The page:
NORTHern CALIFORNIA ROAD TRIP

 
 
 

According to the guidebook "the northern coast and interior of California covers around a third of the state... a rugged rural landscape coupling volcanoes with vineyards and legends of Bigfoot with movies of Ewoks". Liking this description my wife and I flew to San Francisco, excited at the prospect of exploring this enchanting land dominated by ancient forest's swathed in swirling mist.

 
 
 

marin headlands

Before we left the city we crossed the Golden Gate Bridge and spent a few hours hiking through the Marin Headlands. A largely undeveloped area it affords some of the best views of San Francisco's famous landmark with the city behind. We obligingly snapped some pics before pushing north towards Lassen National Park via the Sacremento Valley; an agricultural corridor of small, sleepy towns, endless wheat field vistas and row upon row of perfectly aligned fruit and nut trees.

 
 
 
 

LASSEN VOLCANIC NATIONAL PARK

Approaching Lassen on Hwy-36 from Red Bluff the land starts to thicken with conifer forests and the climate changes rapidly. We had been warned, ahead of our visit, of the forbidding weather conditions which can bring up to fifty feet of snowfall each year. The park highway traverses avalanche prone slopes with 2,000 foot drops and can hold a snowpack 40 feet deep. Predicting when the road will open is not possible, even in late spring, and some stretches were indeed closed during our visit but we were able to explore on foot.

The park’s signature volcano, Lassen Peak, last blew its top in May 1914, and its volcanic outbursts continued for three years. Today, things have settled down, but we still encountered a number of steaming sulphur vents and boiling hot springs interspersed amongst the lush forests
and mist obscured lakes.

 
 
 
 
This grand show is eternal. It is always sunrise somewhere; the dew is never dried all at once; a shower is forever falling; vapor is ever rising. Eternal sunrise, eternal dawn and gloaming, on sea and continents and islands, each in its turn, as the round earth rolls.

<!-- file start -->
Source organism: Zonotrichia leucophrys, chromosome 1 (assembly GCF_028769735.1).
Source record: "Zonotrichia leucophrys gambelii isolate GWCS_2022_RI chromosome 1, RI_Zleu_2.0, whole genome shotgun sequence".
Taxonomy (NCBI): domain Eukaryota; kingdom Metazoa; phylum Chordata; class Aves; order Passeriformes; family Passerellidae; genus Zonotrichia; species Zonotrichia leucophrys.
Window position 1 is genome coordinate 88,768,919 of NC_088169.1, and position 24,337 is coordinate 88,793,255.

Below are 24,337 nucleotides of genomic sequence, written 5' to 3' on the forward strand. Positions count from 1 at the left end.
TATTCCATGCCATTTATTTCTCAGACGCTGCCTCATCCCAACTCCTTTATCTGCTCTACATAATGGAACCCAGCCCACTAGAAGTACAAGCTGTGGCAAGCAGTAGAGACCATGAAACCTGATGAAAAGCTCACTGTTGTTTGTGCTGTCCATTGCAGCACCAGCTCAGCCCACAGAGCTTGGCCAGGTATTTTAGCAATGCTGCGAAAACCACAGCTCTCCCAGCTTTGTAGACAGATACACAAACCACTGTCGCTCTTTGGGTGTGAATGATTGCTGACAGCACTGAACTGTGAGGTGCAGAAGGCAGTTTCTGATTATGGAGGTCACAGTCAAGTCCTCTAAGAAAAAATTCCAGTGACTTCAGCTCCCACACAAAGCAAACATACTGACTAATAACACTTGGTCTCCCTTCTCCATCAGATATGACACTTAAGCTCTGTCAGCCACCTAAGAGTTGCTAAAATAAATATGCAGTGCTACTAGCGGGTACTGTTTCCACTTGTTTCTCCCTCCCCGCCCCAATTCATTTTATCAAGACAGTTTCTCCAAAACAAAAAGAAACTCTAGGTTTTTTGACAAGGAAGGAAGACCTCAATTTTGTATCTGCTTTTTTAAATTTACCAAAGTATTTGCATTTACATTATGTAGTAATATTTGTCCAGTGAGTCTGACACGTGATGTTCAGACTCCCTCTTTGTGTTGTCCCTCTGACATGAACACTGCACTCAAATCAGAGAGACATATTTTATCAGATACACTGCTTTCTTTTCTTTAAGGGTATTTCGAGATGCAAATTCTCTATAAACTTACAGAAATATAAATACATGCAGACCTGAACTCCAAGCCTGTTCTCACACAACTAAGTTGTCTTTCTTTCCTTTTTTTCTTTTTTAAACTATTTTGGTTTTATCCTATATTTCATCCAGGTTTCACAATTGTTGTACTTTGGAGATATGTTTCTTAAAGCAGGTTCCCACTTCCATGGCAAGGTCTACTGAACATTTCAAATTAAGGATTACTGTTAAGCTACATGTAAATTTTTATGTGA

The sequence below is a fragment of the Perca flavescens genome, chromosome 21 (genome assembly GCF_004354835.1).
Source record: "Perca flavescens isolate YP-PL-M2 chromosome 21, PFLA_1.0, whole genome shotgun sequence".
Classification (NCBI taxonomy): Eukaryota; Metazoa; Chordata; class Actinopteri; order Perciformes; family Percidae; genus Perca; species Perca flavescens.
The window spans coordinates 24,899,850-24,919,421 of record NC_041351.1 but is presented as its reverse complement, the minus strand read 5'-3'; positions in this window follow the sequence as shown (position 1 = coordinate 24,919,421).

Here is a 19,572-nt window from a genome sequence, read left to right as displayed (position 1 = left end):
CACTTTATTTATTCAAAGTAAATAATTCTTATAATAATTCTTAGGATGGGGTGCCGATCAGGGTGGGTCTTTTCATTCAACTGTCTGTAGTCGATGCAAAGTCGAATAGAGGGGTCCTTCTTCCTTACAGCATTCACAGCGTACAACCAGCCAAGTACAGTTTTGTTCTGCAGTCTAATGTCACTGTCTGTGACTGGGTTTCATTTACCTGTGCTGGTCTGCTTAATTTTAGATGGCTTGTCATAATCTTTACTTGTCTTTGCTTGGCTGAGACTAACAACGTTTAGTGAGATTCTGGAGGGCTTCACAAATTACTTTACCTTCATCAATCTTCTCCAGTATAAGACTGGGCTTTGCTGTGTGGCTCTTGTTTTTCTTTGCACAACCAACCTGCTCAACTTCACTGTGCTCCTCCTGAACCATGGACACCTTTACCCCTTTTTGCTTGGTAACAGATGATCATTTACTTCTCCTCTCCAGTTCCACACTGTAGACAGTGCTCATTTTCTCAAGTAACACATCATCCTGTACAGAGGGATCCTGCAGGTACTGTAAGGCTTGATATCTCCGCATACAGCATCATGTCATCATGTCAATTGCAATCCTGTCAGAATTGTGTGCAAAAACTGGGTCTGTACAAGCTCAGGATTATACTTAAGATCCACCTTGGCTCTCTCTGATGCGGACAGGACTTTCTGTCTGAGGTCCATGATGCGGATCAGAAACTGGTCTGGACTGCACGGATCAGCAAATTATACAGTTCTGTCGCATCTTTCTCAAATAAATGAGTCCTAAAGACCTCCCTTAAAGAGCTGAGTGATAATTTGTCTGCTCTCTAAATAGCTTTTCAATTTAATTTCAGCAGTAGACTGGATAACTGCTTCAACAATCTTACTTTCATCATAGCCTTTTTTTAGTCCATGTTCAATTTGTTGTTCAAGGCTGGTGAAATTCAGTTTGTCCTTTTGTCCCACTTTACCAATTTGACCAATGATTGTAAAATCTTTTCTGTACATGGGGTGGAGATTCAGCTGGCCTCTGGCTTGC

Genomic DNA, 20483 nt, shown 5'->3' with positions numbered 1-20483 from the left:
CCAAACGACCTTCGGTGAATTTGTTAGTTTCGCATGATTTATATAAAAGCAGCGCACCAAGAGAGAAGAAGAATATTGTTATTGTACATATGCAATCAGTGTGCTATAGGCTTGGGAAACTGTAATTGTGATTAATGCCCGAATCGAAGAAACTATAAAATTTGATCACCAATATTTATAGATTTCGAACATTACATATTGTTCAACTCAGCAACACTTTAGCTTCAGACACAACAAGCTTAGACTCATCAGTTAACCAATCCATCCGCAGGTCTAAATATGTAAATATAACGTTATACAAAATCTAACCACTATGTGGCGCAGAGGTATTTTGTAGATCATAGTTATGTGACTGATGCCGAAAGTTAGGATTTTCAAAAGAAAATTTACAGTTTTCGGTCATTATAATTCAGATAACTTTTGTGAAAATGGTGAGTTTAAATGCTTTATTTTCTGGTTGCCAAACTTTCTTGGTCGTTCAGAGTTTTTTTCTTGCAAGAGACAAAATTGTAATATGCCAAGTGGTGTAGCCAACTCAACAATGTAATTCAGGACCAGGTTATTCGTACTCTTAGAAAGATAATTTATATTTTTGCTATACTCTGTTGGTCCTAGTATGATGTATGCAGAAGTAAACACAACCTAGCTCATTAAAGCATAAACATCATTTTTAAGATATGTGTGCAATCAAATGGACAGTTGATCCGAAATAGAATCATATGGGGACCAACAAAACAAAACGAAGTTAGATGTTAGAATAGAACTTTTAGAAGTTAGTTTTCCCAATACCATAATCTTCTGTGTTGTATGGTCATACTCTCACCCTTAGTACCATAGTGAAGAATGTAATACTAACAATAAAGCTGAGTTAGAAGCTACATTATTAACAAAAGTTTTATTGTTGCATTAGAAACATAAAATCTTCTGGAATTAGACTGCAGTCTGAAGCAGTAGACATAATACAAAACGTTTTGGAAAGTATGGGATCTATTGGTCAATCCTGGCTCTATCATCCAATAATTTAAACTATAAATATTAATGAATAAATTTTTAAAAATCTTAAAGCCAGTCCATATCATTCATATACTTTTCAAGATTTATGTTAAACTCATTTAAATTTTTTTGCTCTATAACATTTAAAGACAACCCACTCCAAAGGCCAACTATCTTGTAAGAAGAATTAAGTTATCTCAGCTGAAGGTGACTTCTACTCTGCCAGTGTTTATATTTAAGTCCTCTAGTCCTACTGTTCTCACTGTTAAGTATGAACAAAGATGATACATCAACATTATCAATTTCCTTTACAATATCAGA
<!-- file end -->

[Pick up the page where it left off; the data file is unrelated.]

— John Muir
 
 
 
 

Mccloud

Continuing our volcanic tour we left the snow packed highways of Lassen National Park and tracked North East in search of Mount Shasta. A lone peak of 14,179 feet which dominates the landscape for a hundred miles all around. 

We spent the night in McCloud, a company built mill town whose downtown area is a Nationally Registered Historic District. Arriving late in the evening on Highway 89 we explored deserted streets, colourful clapboard houses and the long quiet lumber mill before retiring for the night, excited to witness the volcano once described by Joaquin Miller as:
"lonely as God and as white as a winter moon".

 
 
Night fall at the McCloud Hotel
 
 

MOUNT SHASTA... or lack thereof

"If skies are clear, this massive, perennially snow-capped peak will soon become all that you see as you drive northwest, a behemoth rising up from the flat valley floor, topping out at a staggering 14,179 feet/4,322 meters high." Visit California

Unfortunately for us, the skies were not clear and Mount Shasta was nowhere to be seen! However, making the most of the incessant rainfall we experienced on this leg of the trip, we headed for Burney Falls, one of the most spectacular waterfalls in the state where, year-round, 100 million gallons of cold, clear water cascades over the ancient rock face every day.

 
 
 
 

Redwood National Park

Compass bearing west we tracked across state towards The Redwood National Parks. It's a long drive (around 5 hours from McCloud) rewarded with a landscape almost too
spectacular for words.

Located entirely within Del Norte and Humboldt Counties the parks protect 45% of all remaining coast redwood old-growth forests, totalling at least 38,982 acres. These trees are the tallest and most massive species on Earth and grow only on the Pacific Coast.

The parks are huge and our time here was short so we focused our attention on two specific areas: the Lady Bird Johnson Grove (see pictures of the bridge amongst the trees below) and the Avenue of the Giants, home to some of the tallest trees in the park.

 
 
 
 

Northern Coastal california

Having spent much of our time at high altitude or in the shadow of ancient trees we had a yearning
for space that only the ocean can bring. Emerging from the redwood forest's that hug California's northwestern edge, we made our way to Moonstone County Park around 12 miles north of Arcata. A vast sandy strip dotted with weathered driftwood and distant beach combers it was a welcome handshake as we hit the pacific coastline for the first time in a week.

We spent a couple of hours exploring and watching migrating grey whales too distant to photograph before driving south towards our final destination in Mendocino County.  

 
 
 
 

Mendocino County and our journey's end

Heading south towards Mendocino County and the weather begins to cheer. We're still around 6 hours north of San Francisco here and the coastline feels wild and at odds with the development further south. We checked into an Inn on the grounds of a 2,000-acre cattle ranch surrounded by more than a mile of cliff top oceanfront; steep mountains cloaked by fog-draped redwood groves provide a dizzying backdrop.

I have stayed in some pretty marvellous hotels in my time, but would swap them all for the hospitality shown to us at the Inn at Newport Ranch. A meal arranged on request with vegetables sourced from the on-site garden, we dined together watching whale blowholes far out at sea. After dessert we walked to a cliff top fire pit, a secluded vista overlooking jet black rock stacks berated by relentless Pacific surf. We listened to the bark of seals below and the honk from geese above, ending our time in California with fire-side chats and perfect company as the sun clocked out for the day.